Shlain created two seasons of the AOL original series The Future Starts Here,[27] which includes episodes entitled Technology ShabbatsMotherhood Remix10 Stages of The Creative Process,[28] The Future of Our SpeciesWhy We Love Robots, co-directed with her husband Ken Goldberg, and A Case for Optimism.[29] The series, which began airing on AOL in 2013 was nominated for an Emmy Award in the News & Documentary for New Approaches: Arts, Lifestyle & Culture in 2014, and has since been viewed more than 40 million times.[30]

Shlain lectures globally on filmmaking, the Internet’s influence on society, and the future, and has spoken at TEDWomen and TEDMED.[31] She delivered the keynote address for UC Berkeley’s commencement ceremony in May 2010;[31] the speech was included on NPR's list of "The Best Commencement Speeches, Ever."[32]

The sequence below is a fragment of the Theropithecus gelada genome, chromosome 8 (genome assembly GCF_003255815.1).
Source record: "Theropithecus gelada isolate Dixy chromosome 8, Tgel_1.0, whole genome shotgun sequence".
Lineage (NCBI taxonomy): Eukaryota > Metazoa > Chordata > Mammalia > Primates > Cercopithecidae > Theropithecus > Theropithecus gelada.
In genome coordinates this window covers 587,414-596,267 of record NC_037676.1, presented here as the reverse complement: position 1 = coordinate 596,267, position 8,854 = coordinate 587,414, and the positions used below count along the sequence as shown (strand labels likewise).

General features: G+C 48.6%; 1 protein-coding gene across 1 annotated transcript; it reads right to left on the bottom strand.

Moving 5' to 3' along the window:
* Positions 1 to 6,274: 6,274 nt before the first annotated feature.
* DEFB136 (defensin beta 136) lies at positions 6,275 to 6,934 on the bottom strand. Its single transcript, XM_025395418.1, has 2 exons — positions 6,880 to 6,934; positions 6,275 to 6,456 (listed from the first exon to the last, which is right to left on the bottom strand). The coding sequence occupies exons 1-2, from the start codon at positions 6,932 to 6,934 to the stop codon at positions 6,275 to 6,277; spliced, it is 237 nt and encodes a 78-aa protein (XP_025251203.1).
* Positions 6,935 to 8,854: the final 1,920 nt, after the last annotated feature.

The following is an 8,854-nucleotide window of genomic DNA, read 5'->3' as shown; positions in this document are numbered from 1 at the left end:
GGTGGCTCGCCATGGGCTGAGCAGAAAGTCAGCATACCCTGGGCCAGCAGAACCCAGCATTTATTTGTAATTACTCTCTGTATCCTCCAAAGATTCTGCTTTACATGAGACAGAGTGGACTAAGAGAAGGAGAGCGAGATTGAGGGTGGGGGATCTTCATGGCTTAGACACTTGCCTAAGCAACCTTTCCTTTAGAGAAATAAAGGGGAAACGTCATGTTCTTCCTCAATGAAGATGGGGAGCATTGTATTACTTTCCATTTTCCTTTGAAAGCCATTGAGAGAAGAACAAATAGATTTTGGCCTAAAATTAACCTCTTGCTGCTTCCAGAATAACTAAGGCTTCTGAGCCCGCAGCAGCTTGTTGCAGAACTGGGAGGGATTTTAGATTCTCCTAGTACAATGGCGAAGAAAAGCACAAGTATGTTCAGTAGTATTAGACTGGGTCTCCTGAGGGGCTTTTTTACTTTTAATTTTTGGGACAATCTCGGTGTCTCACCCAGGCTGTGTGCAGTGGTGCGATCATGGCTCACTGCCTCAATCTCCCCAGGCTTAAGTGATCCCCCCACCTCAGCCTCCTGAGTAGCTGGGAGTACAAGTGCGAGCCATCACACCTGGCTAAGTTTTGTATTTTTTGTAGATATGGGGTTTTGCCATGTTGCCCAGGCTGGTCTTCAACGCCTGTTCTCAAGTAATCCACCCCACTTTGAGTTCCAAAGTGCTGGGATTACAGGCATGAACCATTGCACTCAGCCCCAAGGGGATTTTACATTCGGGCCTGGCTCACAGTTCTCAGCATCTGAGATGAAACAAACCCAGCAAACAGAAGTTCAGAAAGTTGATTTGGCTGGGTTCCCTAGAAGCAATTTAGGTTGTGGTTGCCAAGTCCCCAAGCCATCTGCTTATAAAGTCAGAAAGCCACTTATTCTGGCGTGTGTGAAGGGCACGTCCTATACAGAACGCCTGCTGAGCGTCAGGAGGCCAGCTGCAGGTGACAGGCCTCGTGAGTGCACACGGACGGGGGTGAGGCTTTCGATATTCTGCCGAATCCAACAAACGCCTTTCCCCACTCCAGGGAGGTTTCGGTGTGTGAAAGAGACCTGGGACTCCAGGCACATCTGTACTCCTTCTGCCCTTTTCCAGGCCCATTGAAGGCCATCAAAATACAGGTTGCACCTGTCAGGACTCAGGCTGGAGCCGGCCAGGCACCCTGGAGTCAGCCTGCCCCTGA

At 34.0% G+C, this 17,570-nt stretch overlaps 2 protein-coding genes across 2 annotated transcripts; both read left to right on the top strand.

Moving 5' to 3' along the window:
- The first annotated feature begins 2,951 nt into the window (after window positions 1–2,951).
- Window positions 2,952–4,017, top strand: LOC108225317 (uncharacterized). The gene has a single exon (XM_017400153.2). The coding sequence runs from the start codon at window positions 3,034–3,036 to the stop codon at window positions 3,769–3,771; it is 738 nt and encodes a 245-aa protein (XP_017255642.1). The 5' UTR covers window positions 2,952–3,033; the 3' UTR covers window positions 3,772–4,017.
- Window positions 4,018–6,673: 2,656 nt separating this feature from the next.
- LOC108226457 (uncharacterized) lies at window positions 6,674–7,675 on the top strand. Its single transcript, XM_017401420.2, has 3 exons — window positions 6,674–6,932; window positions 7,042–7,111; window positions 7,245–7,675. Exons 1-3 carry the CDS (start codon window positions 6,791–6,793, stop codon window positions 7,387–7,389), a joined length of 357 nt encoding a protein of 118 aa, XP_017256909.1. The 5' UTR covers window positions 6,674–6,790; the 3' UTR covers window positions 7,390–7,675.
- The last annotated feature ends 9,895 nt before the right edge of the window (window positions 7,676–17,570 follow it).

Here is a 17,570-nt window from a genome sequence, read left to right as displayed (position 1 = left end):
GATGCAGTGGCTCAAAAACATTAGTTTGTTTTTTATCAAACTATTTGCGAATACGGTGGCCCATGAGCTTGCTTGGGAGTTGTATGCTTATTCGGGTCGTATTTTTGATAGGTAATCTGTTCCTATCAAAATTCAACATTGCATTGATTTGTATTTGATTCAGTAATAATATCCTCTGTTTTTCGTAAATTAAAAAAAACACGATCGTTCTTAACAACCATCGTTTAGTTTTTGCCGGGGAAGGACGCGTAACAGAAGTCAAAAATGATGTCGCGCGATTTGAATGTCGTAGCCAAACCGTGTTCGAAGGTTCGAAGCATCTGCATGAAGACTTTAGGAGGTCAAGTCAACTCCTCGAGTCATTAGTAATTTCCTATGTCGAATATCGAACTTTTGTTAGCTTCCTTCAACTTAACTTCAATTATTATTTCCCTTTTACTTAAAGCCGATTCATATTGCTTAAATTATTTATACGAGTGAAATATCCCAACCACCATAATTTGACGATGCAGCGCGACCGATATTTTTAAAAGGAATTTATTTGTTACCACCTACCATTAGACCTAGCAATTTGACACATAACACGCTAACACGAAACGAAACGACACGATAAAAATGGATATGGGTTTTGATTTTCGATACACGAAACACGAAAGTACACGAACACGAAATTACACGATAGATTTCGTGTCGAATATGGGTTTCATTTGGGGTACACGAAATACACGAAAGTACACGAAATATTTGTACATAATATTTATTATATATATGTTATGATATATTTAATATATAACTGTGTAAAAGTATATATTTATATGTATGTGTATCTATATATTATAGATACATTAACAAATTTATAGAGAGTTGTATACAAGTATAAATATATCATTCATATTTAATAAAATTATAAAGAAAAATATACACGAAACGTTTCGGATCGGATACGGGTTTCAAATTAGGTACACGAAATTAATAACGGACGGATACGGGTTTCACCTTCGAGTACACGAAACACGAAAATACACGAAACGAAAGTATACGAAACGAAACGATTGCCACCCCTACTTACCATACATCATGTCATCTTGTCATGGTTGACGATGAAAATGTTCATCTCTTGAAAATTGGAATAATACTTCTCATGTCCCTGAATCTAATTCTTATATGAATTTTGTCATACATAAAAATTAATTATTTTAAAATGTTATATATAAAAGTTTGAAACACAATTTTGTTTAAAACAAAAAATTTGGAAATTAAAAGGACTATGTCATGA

Shlain directed a film on women and power that was released through Refinery29’s "Shatterbox Anthology".[33] Released on October 27, 2016, it is called 50/50: Rethinking the Past, Present, and Future of Women + Power, and explores the 10,000-year history of women. In addition, on May 10, 2017, in support of 50/50 Day: Gender Equality, 11,000 events took place around the world, all linked by the internet.[34] These gatherings of people of all ages at organizations, companies, schools, museums, libraries, and homes screened this film,[35] listened to speakers such as the former presidents of Iceland, Vigdis Finnbogadóttir, and Malawi, Joyce Banda, as well as Oscar-nominated filmmaker Ava DuVernay, comedian and activist Margaret Cho, activist Dolores Huerta, actor and activist Eva Longoria, among others[34] and included a live global Q&A that promoted the sharing of ideas about how to initiate gender-balance in the world.[36] The 2nd annual 50/50 Day is set for April 26, 2018.